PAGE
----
THE DECLARATION OF INDEPENDENCE – Some home learning about the big doc for Sep 5/6

  • I can summarize the main ideas and important points of The Declaration of Independence
  • I can explain and evaluate the relevance of the Declaration of Independence.

WATCH ME FOR SOME CONTEXT TO THE DECLARATION!

As mentioned in class, the Declaration of Independence is, without a doubt, the greatest artifact in America’s story. It’s the most important document in American history, according to a national poll, we celebrate (in some fashion) every year, and you will see it in a little over . But, it was written 242 years ago … does it still matter today?  Your task for our next class is to dig in to the text of the DOI using the AWESOME “Notice and Note” signposts that you have used in classes before. The instructions and document are shared on Google Docs, and you should have a copy in your GDrive. Wade through the 1,458 words of the document to really analyze the ideas and claims of Thomas Jefferson and the Second Continental Congress. (BROWSE THROUGH THE LONG LIST OF GRIEVANCES – OK?) You can also use this podcast from Colonial Williamsburg to help as you read!

Once you are done, think about what the DOI says, what it means, what it symbolizes, what it stands for, how it relates to you, and then come to our next class class with some ideas about this question –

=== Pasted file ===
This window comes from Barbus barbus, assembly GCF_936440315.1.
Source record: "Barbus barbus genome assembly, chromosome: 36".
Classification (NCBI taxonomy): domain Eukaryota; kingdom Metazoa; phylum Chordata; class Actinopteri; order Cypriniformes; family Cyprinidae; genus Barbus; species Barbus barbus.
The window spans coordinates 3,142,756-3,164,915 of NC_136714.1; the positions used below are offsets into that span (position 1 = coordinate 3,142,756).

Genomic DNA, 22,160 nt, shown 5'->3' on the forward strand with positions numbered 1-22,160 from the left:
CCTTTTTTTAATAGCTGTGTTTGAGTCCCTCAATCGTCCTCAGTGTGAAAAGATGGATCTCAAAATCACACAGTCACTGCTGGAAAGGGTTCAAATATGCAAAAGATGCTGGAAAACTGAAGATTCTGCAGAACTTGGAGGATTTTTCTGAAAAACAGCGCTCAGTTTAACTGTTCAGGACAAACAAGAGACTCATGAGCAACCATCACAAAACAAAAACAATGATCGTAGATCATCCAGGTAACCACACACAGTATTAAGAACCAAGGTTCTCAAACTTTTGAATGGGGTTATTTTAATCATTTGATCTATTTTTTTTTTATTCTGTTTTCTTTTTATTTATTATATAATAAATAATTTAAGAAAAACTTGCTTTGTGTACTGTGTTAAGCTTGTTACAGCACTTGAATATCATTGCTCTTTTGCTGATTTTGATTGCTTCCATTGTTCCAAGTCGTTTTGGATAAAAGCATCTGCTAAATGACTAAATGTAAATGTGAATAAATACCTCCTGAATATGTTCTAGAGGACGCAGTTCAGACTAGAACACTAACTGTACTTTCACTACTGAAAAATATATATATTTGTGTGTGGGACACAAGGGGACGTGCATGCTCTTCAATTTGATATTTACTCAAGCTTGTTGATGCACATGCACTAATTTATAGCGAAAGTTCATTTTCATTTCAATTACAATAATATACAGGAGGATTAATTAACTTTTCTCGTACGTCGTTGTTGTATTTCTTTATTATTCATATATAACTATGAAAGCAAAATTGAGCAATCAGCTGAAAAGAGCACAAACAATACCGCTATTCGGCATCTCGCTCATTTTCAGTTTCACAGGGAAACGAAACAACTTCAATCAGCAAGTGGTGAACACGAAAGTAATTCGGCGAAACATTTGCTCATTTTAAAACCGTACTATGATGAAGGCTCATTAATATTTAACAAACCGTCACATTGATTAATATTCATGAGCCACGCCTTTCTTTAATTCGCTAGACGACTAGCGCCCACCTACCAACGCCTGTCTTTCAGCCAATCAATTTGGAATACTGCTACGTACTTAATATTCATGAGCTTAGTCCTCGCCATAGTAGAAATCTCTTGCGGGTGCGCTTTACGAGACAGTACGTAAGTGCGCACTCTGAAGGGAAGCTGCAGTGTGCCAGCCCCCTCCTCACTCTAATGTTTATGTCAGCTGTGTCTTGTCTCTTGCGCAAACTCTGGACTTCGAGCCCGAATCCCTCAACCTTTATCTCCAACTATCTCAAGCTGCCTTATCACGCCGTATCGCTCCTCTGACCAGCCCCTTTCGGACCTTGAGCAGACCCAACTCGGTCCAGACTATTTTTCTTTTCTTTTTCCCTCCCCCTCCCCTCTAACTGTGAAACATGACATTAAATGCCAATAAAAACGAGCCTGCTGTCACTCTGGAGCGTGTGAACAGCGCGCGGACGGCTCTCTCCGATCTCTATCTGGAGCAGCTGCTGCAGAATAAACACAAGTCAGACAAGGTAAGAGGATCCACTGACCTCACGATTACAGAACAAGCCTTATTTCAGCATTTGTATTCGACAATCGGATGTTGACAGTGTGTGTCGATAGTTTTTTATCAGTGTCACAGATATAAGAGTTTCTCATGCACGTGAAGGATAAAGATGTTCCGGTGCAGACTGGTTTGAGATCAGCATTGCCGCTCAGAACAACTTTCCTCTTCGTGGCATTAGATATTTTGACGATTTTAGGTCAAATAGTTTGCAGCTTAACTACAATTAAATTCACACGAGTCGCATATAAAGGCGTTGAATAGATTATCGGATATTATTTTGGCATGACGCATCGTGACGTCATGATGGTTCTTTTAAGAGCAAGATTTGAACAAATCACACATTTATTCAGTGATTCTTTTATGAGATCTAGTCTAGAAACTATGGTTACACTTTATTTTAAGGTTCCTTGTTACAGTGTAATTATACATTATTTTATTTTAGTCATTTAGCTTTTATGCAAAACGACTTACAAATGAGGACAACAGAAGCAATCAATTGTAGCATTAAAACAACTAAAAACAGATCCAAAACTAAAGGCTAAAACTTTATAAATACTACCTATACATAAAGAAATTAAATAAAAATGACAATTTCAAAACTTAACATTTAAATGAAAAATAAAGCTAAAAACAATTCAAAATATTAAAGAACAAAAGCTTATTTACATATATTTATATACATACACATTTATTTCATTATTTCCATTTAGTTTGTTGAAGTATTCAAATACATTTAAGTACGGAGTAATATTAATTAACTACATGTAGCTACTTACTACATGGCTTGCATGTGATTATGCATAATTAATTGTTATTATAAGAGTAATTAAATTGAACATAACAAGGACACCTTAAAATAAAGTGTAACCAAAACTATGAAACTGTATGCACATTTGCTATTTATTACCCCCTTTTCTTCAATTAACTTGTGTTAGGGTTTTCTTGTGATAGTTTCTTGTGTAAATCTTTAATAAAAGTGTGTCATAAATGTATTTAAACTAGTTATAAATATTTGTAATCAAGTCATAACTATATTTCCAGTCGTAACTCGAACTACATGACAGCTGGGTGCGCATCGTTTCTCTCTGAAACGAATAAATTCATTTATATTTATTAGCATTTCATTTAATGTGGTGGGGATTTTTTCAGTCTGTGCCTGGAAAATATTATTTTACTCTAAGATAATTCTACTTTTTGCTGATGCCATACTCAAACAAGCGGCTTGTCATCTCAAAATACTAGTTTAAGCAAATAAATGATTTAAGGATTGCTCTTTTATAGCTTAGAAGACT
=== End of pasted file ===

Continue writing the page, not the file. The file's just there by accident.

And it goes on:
Does the Declaration of Independence still matter today?


Want to extend your learning? Check out The User’s Guide to the Declaration of Independence  – Founding.com has a great interactive site detailing the political philosophy of the DOI. Check it out!Want some DOI fun?  Check out “Too Late to Apologize” from the folks at Soomo Publishing- the lyrics are available as well! (As a history teacher, I think I am required to show you this.)

If you are a football fan, check this out !  You can also check out 9 Things You May Not Know About the Declaration of Independence and What you might not know about the Declaration of Independence from one of my fave history guys, Kenneth C. Davis.

This entry was posted in Uncategorized. Bookmark the permalink.